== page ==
“Open” by Andre Agassi

Read from December 2009 till February 2010.

Open is Andre Agassi‘s autobiography.  The book was ghost-written by J.R. Moehringer but the material was provided through a series of recorded interviews with Andre.  I cannot talk about this book without explaining how it relates to me.

I have followed Andre Agassi since I was seven years old and first learned to play tennis.  Andre was a childhood idol of mine.  Him, and David Duchovny (yes I was a huge X-Files fan) were my childhood idols.  Both for different reasons.  Andre for his baseline game that rebelled from traditional tennis.  David for being a Princeton alumni (basketball “scholarship”) and Yale doctoral candidate prior to joining Hollywood – essentially being a highly educated actor.  And yet, as an adult, only Andre Agassi remains as an idol.  And for a very different reason: his commitment to philanthropy and dedication to the “process vs the outcome” philosophy in tennis and in life.

I was familiar with much of Andre’s childhood and his upbringing.  I was also familiar with his career since turning professional through his retirement.  But reading these same events told through his eyes provided a dimension to my understanding of him that did not exist before.

Just as publicly we all watched Andre’s tennis mature, Open sheds light on how Andre himself matured through his career.  I will never forget some of his classic matches, but this book recounts them from his perspective, which just cannot be beaten.  Hopefully I will be able to buy a collector’s edition to the matches described in Open simply because they are so well detailed in the book that I want to see those matches again.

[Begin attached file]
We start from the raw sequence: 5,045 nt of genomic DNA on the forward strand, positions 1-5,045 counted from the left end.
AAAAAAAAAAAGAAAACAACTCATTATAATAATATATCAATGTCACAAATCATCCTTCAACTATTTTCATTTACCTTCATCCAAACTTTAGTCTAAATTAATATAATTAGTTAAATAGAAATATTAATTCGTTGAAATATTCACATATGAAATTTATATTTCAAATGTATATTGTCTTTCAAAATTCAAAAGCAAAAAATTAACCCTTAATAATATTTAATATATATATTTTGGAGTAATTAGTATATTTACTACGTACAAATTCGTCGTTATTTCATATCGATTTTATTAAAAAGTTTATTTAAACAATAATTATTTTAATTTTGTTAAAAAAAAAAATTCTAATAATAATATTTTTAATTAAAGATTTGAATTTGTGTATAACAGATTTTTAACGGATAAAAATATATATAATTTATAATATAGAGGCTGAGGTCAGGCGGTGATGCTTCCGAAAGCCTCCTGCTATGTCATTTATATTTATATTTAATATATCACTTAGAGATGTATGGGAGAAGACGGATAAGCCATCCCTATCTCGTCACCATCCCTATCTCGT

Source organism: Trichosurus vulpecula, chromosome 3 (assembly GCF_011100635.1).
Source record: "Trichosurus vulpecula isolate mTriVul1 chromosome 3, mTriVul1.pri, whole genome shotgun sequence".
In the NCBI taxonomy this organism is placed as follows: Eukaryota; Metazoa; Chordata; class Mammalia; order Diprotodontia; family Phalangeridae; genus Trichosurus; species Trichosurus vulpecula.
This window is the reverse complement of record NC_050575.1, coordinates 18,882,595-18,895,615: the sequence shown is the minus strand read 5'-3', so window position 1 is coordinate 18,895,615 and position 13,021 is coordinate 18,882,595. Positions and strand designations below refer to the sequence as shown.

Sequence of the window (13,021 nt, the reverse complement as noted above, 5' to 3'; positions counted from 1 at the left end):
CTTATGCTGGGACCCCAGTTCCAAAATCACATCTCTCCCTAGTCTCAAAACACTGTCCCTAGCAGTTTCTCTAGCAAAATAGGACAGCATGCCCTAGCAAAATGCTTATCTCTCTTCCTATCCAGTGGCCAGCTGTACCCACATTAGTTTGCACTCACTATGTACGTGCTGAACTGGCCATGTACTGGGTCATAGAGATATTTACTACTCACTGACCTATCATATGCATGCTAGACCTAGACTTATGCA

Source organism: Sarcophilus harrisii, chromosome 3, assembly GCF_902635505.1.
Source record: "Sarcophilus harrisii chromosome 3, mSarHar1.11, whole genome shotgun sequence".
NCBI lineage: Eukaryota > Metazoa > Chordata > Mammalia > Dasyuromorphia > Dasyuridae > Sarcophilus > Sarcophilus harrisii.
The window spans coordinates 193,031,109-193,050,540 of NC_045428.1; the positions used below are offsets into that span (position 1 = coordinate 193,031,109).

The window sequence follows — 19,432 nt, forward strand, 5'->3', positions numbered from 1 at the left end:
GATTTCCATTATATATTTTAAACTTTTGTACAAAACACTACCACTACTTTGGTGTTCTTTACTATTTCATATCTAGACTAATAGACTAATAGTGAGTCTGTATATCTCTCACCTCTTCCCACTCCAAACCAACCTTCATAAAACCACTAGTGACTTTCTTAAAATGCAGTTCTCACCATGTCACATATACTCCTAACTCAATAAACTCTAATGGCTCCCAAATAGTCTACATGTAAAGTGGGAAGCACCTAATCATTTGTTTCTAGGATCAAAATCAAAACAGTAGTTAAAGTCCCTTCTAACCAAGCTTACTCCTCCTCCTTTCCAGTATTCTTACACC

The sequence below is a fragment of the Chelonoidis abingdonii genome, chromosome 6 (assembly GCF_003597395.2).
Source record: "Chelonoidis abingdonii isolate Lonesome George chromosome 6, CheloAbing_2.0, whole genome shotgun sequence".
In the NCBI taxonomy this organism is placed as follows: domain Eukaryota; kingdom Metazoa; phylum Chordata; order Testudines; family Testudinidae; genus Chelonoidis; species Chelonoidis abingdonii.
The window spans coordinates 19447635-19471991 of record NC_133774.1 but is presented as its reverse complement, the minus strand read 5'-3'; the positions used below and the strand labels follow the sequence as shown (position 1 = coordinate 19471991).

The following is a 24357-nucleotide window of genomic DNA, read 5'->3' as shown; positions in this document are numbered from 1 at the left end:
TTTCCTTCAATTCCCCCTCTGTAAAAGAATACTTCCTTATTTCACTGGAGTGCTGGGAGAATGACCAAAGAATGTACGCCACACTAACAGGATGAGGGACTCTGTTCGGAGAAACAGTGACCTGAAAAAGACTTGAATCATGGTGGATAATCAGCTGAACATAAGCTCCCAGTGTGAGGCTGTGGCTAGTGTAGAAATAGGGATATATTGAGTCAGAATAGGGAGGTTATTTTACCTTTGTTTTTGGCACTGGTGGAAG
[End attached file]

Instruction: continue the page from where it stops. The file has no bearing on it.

Many other book reviews exist for this story so I don’t need to try to repeat them.  I simply want to remember how much this story meant to me.  It is so rare that a childhood idol can remain one in adulthood. Watching today’s tennis stars and seeing how they have all been influenced by Andre makes his legacy even longer.  He truly straddled three generations of tennis players and with his return of serve and ground-stroke precision changed how the game is played.

Quite simply, Open is more than an autobiography.  It doubles as a self-help book through the eyes of one of America’s most public athletes – to help identify what is important in life and how to choose what you want out of it.

I also recommend watching his final goodbye to tennis and his introduction to his wife to the Tennis Hall of Fame.  Both are embedded below:

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